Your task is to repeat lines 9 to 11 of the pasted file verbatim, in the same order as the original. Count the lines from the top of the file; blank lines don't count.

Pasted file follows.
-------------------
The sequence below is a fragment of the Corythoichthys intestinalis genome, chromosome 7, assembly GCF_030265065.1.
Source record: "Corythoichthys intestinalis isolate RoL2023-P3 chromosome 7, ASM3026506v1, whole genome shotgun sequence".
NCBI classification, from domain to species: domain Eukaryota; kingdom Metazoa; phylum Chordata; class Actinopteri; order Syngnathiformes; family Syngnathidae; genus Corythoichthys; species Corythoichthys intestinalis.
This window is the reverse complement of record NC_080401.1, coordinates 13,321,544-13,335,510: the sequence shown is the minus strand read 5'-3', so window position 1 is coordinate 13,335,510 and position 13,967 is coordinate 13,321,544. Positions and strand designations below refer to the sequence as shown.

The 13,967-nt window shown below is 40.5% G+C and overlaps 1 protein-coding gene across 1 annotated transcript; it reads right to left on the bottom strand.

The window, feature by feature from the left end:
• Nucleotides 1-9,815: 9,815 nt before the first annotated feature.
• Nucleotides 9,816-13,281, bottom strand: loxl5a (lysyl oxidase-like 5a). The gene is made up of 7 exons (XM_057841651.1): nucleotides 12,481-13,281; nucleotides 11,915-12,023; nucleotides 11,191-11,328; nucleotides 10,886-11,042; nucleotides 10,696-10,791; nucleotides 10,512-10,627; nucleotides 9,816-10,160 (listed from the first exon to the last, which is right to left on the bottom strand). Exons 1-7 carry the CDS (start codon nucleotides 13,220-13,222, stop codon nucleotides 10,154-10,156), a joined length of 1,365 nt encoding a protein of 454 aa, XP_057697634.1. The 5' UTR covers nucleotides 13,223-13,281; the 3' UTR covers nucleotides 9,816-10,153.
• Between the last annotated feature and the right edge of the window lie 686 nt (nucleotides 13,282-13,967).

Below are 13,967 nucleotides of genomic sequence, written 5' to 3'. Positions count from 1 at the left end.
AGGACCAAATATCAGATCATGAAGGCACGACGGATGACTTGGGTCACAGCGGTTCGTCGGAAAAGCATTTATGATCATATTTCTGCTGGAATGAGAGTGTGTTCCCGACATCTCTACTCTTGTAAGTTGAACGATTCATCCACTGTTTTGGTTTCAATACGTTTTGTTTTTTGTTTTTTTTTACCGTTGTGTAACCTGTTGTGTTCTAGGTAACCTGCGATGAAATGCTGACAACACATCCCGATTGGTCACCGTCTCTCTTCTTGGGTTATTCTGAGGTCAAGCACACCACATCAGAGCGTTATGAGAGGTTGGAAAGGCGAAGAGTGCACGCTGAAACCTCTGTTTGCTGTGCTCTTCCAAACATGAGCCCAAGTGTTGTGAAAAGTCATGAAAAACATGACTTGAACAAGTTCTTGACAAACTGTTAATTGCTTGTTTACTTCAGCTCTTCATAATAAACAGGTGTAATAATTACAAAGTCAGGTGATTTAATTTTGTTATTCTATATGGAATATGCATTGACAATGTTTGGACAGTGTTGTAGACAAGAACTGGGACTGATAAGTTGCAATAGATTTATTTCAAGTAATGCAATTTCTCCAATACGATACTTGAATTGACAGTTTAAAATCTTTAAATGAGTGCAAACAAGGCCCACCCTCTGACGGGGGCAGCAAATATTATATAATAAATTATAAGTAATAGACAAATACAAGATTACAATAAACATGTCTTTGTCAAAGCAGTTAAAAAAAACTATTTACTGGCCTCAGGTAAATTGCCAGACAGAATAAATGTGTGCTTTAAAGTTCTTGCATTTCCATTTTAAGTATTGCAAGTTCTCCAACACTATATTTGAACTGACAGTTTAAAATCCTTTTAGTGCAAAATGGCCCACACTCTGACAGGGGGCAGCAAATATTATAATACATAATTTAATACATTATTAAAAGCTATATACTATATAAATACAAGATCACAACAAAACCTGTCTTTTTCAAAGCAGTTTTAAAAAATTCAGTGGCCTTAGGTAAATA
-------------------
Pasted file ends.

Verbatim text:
• Between the last annotated feature and the right edge of the window lie 686 nt (nucleotides 13,282-13,967).

Below are 13,967 nucleotides of genomic sequence, written 5' to 3'. Positions count from 1 at the left end.
AGGACCAAATATCAGATCATGAAGGCACGACGGATGACTTGGGTCACAGCGGTTCGTCGGAAAAGCATTTATGATCATATTTCTGCTGGAATGAGAGTGTGTTCCCGACATCTCTACTCTTGTAAGTTGAACGATTCATCCACTGTTTTGGTTTCAATACGTTTTGTTTTTTGTTTTTTTTTACCGTTGTGTAACCTGTTGTGTTCTAGGTAACCTGCGATGAAATGCTGACAACACATCCCGATTGGTCACCGTCTCTCTTCTTGGGTTATTCTGAGGTCAAGCACACCACATCAGAGCGTTATGAGAGGTTGGAAAGGCGAAGAGTGCACGCTGAAACCTCTGTTTGCTGTGCTCTTCCAAACATGAGCCCAAGTGTTGTGAAAAGTCATGAAAAACATGACTTGAACAAGTTCTTGACAAACTGTTAATTGCTTGTTTACTTCAGCTCTTCATAATAAACAGGTGTAATAATTACAAAGTCAGGTGATTTAATTTTGTTATTCTATATGGAATATGCATTGACAATGTTTGGACAGTGTTGTAGACAAGAACTGGGACTGATAAGTTGCAATAGATTTATTTCAAGTAATGCAATTTCTCCAATACGATACTTGAATTGACAGTTTAAAATCTTTAAATGAGTGCAAACAAGGCCCACCCTCTGACGGGGGCAGCAAATATTATATAATAAATTATAAGTAATAGACAAATACAAGATTACAATAAACATGTCTTTGTCAAAGCAGTTAAAAAAAACTATTTACTGGCCTCAGGTAAATTGCCAGACAGAATAAATGTGTGCTTTAAAGTTCTTGCATTTCCATTTTAAGTATTGCAAGTTCTCCAACACTATATTTGAACTGACAGTTTAAAATCCTTTTAGTGCAAAATGGCCCACACTCTGACAGGGGGCAGCAAATATTATAATACATAATTTAATACATTATTAAAAGCTATATACTATATAAATACAAGATCACAACAAAACCTGTCTTTTTCAAAGCAGTTTTAAAAAATTCAGTGGCCTTAGGTAAATA